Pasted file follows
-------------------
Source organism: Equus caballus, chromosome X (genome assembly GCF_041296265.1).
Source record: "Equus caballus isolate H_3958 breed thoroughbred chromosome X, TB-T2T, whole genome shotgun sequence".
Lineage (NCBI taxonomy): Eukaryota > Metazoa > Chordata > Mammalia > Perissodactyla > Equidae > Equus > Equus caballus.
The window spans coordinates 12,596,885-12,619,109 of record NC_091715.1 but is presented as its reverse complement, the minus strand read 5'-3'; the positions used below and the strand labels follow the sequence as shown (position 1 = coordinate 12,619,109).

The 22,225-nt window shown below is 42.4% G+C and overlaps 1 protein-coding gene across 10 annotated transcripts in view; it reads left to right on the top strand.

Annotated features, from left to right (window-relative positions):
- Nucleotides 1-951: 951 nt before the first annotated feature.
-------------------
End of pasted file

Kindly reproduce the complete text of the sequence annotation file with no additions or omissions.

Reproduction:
Source organism: Equus caballus, chromosome X (genome assembly GCF_041296265.1).
Source record: "Equus caballus isolate H_3958 breed thoroughbred chromosome X, TB-T2T, whole genome shotgun sequence".
Lineage (NCBI taxonomy): Eukaryota > Metazoa > Chordata > Mammalia > Perissodactyla > Equidae > Equus > Equus caballus.
The window spans coordinates 12,596,885-12,619,109 of record NC_091715.1 but is presented as its reverse complement, the minus strand read 5'-3'; the positions used below and the strand labels follow the sequence as shown (position 1 = coordinate 12,619,109).

The 22,225-nt window shown below is 42.4% G+C and overlaps 1 protein-coding gene across 10 annotated transcripts in view; it reads left to right on the top strand.

Annotated features, from left to right (window-relative positions):
- Nucleotides 1-951: 951 nt before the first annotated feature.